FIG. 5 is a flow chart 500 of a process by which network connectivity is selectively established. Initially, a client receives a request to an email message to USER1. (505). The client accesses a communications configuration for an email application indicating that messages to priority user group should be sent immediately via high speed wireless broadband and other messages should be sent when a queue size is larger than 60 kb. (510). The client determines if the email message to USER1 is addressed to a priority user group. (515). More precisely, the client determines if USER1 belongs to the priority user group. If so, the client sends the message to USER1 using a high speed wireless broadband interface. (520). If not, the client places the message in a queue and sends the message after the queue size is larger than 60 kb. (525).

Alternatively or in addition, the client receives a request to access web server SECURE_EXTRANET. (530). The client then accesses a communications configuration for a web browser application indicating that requests to access SECURE_EXTRANET should use high speed wireless broadband and other requests should use dial up landline. (535). The client then determines if the request is to access SECURE_EXTRANET. (540). If so, the client sends a request to SECURE_EXTRANET using high speed wireless broadband interface. (545). If not, the client establishes a connection using dial up landline. (550).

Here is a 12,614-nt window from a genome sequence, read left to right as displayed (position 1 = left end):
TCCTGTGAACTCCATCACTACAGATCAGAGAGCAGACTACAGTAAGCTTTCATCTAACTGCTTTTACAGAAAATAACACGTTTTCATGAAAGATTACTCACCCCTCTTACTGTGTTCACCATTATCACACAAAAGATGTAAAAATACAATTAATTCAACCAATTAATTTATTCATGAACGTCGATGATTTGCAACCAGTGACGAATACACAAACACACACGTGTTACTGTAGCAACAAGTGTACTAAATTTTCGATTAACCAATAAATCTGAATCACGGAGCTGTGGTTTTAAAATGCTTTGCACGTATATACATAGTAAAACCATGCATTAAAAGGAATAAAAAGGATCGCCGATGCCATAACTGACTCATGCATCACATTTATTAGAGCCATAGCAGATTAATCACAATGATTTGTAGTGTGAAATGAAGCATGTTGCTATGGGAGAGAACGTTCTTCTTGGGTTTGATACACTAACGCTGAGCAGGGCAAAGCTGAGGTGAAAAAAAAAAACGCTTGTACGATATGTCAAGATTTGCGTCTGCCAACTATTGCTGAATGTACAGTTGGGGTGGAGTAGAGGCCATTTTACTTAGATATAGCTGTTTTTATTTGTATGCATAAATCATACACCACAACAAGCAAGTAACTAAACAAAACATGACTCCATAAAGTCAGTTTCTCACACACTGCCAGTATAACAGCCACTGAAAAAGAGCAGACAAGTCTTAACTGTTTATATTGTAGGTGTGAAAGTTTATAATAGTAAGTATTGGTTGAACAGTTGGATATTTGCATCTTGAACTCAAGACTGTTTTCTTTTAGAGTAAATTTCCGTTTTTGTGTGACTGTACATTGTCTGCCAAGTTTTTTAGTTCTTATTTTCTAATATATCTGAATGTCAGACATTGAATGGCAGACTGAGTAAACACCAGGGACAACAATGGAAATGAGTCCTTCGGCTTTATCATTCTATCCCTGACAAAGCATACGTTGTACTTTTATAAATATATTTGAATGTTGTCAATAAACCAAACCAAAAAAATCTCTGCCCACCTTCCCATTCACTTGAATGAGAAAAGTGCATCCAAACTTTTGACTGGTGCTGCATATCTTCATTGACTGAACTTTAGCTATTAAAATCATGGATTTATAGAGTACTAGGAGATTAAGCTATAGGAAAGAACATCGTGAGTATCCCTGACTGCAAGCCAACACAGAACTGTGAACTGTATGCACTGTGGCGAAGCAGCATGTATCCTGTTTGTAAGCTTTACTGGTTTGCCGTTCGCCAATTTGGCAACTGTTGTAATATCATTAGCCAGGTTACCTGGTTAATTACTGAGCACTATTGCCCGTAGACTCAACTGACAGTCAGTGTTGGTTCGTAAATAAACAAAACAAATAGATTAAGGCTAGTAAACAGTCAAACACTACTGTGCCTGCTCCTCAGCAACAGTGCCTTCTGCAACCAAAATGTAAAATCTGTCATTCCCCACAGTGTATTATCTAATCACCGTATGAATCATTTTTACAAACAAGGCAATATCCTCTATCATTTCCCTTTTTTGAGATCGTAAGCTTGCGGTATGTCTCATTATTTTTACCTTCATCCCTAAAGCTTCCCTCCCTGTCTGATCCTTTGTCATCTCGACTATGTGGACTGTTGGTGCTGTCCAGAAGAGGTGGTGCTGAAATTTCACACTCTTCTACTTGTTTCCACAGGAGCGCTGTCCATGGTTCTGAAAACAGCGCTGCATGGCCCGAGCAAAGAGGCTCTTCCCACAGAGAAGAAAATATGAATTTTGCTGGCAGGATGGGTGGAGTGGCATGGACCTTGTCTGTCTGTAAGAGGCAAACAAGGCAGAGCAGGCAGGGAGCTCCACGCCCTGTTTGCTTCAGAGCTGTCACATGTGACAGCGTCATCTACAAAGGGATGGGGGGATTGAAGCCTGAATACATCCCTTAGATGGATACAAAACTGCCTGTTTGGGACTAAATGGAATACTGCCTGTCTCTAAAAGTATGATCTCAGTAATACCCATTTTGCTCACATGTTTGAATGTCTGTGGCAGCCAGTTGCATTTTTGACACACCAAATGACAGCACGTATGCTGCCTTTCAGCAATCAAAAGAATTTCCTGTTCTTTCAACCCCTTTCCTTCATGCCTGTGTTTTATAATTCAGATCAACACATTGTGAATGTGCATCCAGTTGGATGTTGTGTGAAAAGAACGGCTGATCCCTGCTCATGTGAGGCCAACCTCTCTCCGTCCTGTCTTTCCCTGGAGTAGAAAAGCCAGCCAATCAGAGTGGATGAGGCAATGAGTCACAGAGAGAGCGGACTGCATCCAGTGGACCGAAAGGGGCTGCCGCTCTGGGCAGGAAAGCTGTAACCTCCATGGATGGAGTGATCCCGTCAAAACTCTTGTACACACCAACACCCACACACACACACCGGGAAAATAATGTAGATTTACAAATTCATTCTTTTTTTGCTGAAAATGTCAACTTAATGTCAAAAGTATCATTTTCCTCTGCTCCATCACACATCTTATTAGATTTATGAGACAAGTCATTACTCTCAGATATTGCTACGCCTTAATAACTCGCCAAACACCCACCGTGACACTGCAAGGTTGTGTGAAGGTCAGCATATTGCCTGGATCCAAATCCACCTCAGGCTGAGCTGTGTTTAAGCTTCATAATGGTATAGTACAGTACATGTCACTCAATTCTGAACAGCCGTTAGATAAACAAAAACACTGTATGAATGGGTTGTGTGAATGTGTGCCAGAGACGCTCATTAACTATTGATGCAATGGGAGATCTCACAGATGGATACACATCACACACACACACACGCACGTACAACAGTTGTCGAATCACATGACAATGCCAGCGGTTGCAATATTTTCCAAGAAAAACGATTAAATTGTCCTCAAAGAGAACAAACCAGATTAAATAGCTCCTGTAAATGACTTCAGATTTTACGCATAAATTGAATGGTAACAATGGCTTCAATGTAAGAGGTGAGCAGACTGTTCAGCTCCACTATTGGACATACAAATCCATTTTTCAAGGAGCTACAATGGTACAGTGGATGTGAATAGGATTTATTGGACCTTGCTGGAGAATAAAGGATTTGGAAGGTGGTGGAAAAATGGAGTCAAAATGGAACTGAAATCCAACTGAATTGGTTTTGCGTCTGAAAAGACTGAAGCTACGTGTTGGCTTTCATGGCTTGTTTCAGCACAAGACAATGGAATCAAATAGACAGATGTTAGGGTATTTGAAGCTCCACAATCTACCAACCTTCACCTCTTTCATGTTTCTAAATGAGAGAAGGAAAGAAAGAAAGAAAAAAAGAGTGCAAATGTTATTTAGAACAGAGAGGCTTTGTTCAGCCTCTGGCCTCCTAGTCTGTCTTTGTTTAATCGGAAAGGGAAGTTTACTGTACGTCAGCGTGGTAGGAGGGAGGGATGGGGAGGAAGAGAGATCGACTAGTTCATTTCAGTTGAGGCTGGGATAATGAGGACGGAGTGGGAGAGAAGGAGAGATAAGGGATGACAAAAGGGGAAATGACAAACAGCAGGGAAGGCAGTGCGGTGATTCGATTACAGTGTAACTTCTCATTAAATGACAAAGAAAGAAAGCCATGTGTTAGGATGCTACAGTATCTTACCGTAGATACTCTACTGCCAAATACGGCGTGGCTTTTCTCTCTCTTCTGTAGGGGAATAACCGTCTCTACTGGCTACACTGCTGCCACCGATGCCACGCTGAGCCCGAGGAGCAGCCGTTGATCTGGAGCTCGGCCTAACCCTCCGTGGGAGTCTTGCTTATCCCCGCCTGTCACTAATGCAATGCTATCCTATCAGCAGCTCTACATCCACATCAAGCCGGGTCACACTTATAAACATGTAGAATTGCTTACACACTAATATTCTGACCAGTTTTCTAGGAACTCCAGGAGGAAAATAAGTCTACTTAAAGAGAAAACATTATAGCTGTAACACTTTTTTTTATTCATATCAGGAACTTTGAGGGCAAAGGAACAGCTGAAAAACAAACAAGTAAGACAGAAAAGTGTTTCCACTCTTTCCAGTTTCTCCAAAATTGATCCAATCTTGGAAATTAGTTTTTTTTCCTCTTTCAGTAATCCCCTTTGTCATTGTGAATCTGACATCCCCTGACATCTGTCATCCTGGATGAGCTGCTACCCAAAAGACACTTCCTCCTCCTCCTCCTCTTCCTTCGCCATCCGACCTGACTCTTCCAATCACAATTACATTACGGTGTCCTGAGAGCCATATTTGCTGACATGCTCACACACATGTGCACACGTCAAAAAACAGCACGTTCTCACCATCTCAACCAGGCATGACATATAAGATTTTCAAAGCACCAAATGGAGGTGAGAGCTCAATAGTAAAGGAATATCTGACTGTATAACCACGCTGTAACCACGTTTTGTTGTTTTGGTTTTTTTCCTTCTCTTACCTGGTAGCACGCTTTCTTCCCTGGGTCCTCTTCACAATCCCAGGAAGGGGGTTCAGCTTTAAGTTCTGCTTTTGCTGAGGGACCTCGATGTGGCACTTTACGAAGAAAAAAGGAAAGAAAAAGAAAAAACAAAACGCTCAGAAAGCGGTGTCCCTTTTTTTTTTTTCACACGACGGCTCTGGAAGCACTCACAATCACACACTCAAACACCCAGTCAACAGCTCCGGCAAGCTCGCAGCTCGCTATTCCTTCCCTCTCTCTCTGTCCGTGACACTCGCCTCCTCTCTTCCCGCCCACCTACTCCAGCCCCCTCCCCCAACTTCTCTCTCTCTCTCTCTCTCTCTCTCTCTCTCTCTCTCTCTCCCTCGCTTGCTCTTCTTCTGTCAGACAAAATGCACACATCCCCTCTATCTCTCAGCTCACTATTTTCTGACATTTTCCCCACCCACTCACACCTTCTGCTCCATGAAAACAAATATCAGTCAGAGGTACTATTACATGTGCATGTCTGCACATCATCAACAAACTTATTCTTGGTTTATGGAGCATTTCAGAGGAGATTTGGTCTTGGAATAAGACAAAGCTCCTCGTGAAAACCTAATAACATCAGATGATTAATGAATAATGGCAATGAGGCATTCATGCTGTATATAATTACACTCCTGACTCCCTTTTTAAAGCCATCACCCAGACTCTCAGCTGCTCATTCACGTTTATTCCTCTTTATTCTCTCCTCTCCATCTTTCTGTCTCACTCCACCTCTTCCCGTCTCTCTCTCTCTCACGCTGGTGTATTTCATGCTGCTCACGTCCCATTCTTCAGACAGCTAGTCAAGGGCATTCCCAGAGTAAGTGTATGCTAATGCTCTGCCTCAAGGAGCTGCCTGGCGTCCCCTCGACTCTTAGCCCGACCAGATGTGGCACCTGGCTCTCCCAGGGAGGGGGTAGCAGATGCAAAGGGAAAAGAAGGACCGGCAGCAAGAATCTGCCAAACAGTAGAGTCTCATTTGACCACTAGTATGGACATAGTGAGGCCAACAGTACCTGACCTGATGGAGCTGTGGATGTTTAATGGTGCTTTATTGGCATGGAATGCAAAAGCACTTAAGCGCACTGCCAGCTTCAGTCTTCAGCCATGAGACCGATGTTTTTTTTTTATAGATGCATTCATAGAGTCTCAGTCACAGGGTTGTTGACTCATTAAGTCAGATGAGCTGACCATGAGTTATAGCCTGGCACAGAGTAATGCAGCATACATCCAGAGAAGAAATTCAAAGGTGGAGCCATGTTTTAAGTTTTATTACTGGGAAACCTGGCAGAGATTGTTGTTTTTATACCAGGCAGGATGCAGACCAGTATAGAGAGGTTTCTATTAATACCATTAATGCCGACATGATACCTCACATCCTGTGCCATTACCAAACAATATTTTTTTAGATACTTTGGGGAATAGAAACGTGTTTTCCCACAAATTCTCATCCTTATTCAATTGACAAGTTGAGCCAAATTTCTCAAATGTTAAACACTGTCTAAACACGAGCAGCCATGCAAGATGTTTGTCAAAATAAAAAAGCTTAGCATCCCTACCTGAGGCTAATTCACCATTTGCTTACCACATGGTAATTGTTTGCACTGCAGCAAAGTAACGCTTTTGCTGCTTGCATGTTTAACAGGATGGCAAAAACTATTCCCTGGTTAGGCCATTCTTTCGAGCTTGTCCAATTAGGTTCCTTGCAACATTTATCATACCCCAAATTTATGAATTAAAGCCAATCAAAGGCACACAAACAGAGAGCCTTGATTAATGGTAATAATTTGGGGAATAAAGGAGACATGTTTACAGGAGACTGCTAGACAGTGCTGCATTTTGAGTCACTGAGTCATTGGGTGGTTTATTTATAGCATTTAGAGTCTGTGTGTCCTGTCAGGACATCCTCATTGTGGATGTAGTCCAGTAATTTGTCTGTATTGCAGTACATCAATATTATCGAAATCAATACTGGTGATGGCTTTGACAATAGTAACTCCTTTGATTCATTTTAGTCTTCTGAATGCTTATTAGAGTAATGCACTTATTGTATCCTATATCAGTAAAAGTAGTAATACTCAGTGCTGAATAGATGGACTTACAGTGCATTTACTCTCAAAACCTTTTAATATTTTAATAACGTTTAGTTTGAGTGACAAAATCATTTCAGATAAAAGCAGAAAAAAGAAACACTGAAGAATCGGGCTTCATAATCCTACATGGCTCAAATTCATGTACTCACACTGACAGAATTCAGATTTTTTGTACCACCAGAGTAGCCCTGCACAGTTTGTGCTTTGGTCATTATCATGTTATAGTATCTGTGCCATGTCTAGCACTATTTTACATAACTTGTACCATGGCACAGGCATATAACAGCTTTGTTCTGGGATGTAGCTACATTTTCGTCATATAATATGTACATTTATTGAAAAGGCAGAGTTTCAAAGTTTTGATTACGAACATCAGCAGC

In yet another operation, the client may include an operating system (OS) updating code segment that attempts to keep the client's OS current. As a result, the OS updating code segment periodically polls an OS updating server to determine if OS updates are available. In support of this, the client receives a request to update the OS. (555). The client accesses a communications configuration for the “OS Updater” indicating that OS can establish connectivity once/week using low speed circuit-switched wireless network to update and otherwise use existing landline connection if available. (560). The client determines if the OS updated within past week. (565). If so, the client establishes a connection using a low speed circuit-switched wireless network interface and updates the OS. (570). If not, the client determines if a landline connection has been established. (575). If a landline connection has been established, the OS is updated. (580). If not, connectivity is not established and the OS is not updated at this time. (585).